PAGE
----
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A tale of_2_companies_final

A tale of_2_companies_final



Third-Party Track: A Tale of Two Companies, National Rx Drug Abuse Summit, April 2-4, 2013, Presentation by Jim Andrews, Dave Smith, Michael Gavin and Ron Mazariegos

Third-Party Track: A Tale of Two Companies, National Rx Drug Abuse Summit, April 2-4, 2013, Presentation by Jim Andrews, Dave Smith, Michael Gavin and Ron Mazariegos



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    A tale of_2_companies_final A tale of_2_companies_final Presentation Transcript

    • A  Tale  of  2  Companies   Jim  Andrews     Senior  Vice  President,  Pharmacy  Services,   Healthcare  Solu=ons     Dave  Smith    Divisional  Vice  President,  Risk  Management,   Family  Dollar  Stores   Michael  Gavin   Chief  Strategy  Officer,  PRIUM   Ron  Mazariegos   Claim  Execu=ve,  Arrowpoint    Capital     1  
    • Learning  Objec>ves  1.  Highlight  opioid  management  methods  available  to  employers  2.  Learn  how  and  when  to  leverage  clinical  tools  and  medical  and   legal  strategies  to  curtail  abuse  of  prescrip=on  drugs  3.  Describe  the  importance  of  collabora=on  between  workers’   compensa=on  payers  and  pharmacy  benefit  managers   2  
    • Disclosure  Statement    •  Jim  Andrews  has  no  financial  rela=onships  with   proprietary  en==es  that  produce  health  care  goods   and  services.    •  Dave  Smith  has  no  financial  rela=onships  with   proprietary  en==es  that  produce  health  care  goods   and  services.    •  Michael  Gavin  has  no  financial  rela=onships  with   proprietary  en==es  that  produce  health  care  goods   and  services.    •  Ron  Mazariegos  has  no  financial  rela=onships  with   proprietary  en==es  that  produce  health  care  goods   and  services.     3  
    • Third  Party  Payer  Track:                               A  Tale  of  Two  Companies   April  2  –  4,  2013   Omni  Orlando  Resort     at  ChampionsGate  Dave  Smith   Jim  Andrews,  R.Ph.  Family  Dollar  Stores,  Inc.   Healthcare  Solu=ons    Divisional  VP  of  Risk  Management   EVP  of  Pharmacy  Services  
    • Disclosure  Statement   Jim  Andrews,  EVP  of  Pharmacy  Services  with  Healthcare  Solu<ons,  and  Dave  Smith,  Divisional  VP   of  Risk  Management  with  Family  Dollar,  have  no  financial  rela<onships  with  proprietary  en<<es  that   produce  health  care  goods  and  services.     5  
    • Topics  of  Discussion  •  Introduc=ons  and  corporate  overviews  •  The  na=onal  challenge:  opioid  abuse  epidemic  •  Three  steps  to  fight  drug  abuse  •  How  Family  Dollar  is  mee=ng  the  challenge   –  Three  phases  of  program  development   –  Program  results   –  CPRx™    -­‐  Medicare  Set-­‐Aside  (MSA)  case  studies  •  The  future  of  pharmacy  benefit  management     6   6  
    • Family  Dollar  Stores,  Inc.  Corporate  Overview   CharloMe,  NC  based  stores  offering  quality  merchandise  at  everyday  low  prices,     in  easy-­‐to-­‐shop  neighborhood  loca>ons   •  54  year  anniversary   •  Fortune  300  company     •  7,700+  stores     –  “Small  Box”   –  One  new  store  every  17  hours   –  1  to  3  team  members  staff  the  stores   –  1  billion  customers  per  year   •  11  distribu=on  centers   •  45  states   •  55,000  team  members   •  Annual  sales  in  excess  of  $10  billion   7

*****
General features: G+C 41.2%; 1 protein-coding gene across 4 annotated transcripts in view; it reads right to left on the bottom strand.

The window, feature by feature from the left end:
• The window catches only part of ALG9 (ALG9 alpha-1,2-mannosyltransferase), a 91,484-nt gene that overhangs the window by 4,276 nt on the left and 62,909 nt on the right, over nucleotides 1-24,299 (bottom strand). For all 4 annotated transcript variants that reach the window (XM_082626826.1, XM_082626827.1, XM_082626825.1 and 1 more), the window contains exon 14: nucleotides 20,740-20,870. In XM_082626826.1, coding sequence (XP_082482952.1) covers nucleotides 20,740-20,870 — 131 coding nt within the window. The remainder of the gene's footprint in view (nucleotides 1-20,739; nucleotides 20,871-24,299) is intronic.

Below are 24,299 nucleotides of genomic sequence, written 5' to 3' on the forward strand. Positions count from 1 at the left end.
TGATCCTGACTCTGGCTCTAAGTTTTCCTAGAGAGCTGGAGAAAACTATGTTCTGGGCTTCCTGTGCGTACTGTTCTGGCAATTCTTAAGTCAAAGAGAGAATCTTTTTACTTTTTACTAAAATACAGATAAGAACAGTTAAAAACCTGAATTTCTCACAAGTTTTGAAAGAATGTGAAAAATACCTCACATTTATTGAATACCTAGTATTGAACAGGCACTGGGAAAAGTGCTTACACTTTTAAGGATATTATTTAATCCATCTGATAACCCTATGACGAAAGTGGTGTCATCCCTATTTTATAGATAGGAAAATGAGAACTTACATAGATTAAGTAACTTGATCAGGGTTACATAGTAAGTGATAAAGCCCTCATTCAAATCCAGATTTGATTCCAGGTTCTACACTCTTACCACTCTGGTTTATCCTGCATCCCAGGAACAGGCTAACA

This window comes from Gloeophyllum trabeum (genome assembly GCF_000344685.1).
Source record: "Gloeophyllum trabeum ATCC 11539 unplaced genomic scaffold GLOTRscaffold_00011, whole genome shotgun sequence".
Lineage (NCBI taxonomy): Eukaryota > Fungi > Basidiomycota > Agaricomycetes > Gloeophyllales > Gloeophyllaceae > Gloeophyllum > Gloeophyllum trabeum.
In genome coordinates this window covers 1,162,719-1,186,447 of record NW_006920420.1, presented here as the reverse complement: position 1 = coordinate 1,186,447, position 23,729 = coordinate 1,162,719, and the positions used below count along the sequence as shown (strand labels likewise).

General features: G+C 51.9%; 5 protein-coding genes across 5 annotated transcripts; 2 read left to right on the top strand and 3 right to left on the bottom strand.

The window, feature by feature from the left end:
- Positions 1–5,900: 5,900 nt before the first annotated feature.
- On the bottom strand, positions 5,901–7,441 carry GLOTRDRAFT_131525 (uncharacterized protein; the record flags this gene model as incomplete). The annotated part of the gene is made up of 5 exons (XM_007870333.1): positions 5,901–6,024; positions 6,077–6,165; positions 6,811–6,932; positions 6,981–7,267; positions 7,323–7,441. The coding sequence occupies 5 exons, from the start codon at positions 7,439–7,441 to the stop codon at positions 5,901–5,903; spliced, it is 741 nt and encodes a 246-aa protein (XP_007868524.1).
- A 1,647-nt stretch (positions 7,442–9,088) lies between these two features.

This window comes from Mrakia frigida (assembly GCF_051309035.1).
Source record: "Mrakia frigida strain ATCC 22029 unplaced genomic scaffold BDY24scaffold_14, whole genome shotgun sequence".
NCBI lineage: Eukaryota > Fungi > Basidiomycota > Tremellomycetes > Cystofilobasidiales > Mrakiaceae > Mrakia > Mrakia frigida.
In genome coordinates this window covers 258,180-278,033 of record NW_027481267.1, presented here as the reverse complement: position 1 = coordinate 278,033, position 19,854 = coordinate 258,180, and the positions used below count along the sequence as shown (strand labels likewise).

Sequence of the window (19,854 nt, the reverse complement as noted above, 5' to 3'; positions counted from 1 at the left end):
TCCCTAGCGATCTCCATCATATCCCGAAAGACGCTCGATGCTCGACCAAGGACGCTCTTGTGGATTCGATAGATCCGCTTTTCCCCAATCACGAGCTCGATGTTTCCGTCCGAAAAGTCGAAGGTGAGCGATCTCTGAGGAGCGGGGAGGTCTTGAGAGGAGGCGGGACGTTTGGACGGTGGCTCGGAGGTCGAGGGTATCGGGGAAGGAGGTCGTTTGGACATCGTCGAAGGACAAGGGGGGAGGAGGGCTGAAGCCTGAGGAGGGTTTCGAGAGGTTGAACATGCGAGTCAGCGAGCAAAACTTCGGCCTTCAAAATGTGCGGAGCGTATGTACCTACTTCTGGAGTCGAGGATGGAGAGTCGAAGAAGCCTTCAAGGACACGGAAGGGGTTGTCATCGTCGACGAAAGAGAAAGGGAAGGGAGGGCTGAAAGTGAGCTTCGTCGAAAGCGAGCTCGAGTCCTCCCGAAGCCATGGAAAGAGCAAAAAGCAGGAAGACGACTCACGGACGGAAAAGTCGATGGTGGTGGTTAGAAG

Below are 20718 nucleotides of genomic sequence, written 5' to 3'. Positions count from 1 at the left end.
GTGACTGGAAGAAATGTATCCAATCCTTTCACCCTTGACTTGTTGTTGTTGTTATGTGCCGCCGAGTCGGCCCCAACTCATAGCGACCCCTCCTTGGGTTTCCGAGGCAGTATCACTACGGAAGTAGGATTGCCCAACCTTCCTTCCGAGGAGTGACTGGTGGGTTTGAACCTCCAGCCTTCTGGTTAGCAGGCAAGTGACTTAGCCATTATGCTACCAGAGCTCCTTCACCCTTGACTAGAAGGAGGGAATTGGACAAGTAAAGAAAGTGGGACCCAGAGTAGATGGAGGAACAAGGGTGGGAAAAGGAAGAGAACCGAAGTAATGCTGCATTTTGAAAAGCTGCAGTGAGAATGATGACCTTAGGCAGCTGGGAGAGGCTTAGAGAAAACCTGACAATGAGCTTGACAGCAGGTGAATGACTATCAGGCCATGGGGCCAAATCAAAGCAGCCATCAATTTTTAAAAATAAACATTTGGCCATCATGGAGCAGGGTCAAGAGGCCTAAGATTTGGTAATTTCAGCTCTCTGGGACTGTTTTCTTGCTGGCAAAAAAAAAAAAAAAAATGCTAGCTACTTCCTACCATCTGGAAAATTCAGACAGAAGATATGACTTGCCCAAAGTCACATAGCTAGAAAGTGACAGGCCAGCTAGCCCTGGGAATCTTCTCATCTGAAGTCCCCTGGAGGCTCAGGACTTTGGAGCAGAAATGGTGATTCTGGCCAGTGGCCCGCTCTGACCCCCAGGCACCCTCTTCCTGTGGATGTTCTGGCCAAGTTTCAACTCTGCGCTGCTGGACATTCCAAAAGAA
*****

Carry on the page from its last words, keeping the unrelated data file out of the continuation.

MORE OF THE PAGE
• Healthcare  Solu>ons  Corporate  Overview      Healthcare  Solu>ons,  the  parent  company  of  Healthcare  Solu>ons,  ScripNet  &  Procura  Management,  is  a  health  services  company  delivering  technology-­‐based  solu>ons  to  the  workers’  compensa>on  &  auto  casualty  markets.   Pharmacy  Benefit  Management     (PBM)  Program   Stringent  cost  and  u/liza/on  management  controls   produce  maximum  program  savings,  efficient  claims   handling  &  op/mal  clinical  outcomes.   Prospec>ve   Concurrent   Retrospec>ve   •  Network  Management   •  Customized   •  Rx360™   Formularies   –  Paper  Bill  Management   •  Outreach/Enrollment   –  Physician  Dispensing   –  850+  employees   Services   •  POS  Administra>on   –  Compound  &  Re-­‐ –  First  Fills  &  Dynamic   Packaged  Drugs   –  750+  valued  customers   –  Generic  Enforcement   Enrollment   –  ProDUR  Rx™  /  Clinical   –  Non-­‐Retail  Network   –  URAC  accredited   –  Card  Administra=on   Edi=ng   Billing   with  Persistent   –  SSAE  16  compliant   –  Prior  Authoriza=on   Outreach   Management   •  Clinical  Rx™   –  30%  revenue  growth  year  over  year   –  Conversion  to  Home   –  Academic  Detailing   Delivery   –  Therapeu=c   –  End-­‐to-­‐end  WC  solu=ons     Subs=tu=ons   •  Regulatory  &   –  Narco=cs  Management   Compliance  Oversight   –  Drug  Urinalysis  Tes=ng   –  Physician  Reviews   8   8  
    • 9   9  
    • Iden/fy:  Substance  Abuse  is  an  Epidemic   •  8.7%  of  the  American  popula=on  used  an  illicit   drug  or  prescrip=on  drug  non-­‐medically  in  the  past   Non-­‐medical  use  =     month1   use  without  a  prescrip/on  of   the  individuals  own  or   •  2.4%  of  the  American  popula=on  used  prescrip=on   simply  for  the  experience  or   drugs  non-­‐medically  in  the  past  month1   feeling  the  drugs  caused   –  Pain  relievers:  4.5  million     –  Tranquilizers:  1.8  million   –  S=mulants:  970,000   –  Seda=ves:  231,000   •  In  2010,  there  were  more  deaths  related  to  drug   overdoses  than  motor  vehicle  crashed  for  the  first   =me2   •  Among  the  prescrip=on  drug  deaths,  opioids  are   involved  in  close  to  75%3  Sources:  1  Source:  Substance  Abuse  and  Mental  Health  Services  Administra=on,  Results  from  the  2011  Na<onal  Survey  on  Drug  Use  and  Health:  Summary  of  Na<onal  Findings,  NSDUH  Series  H-­‐44,  HHS  Publica=on  No.  (SMA)  12-­‐4713.  Rockville,  MD:  Substance  Abuse  and  Mental  Health  Services  Administra=on,  2012.  2NCHS  Data  Brief,  December,  2011.  Updated  with  2009  and  2010  mortality  data.    3CDC,  Na=onal  Center  for  Health  Sta=s=cs,  Na=onal  Vital  Sta=s=cs  System.     10   10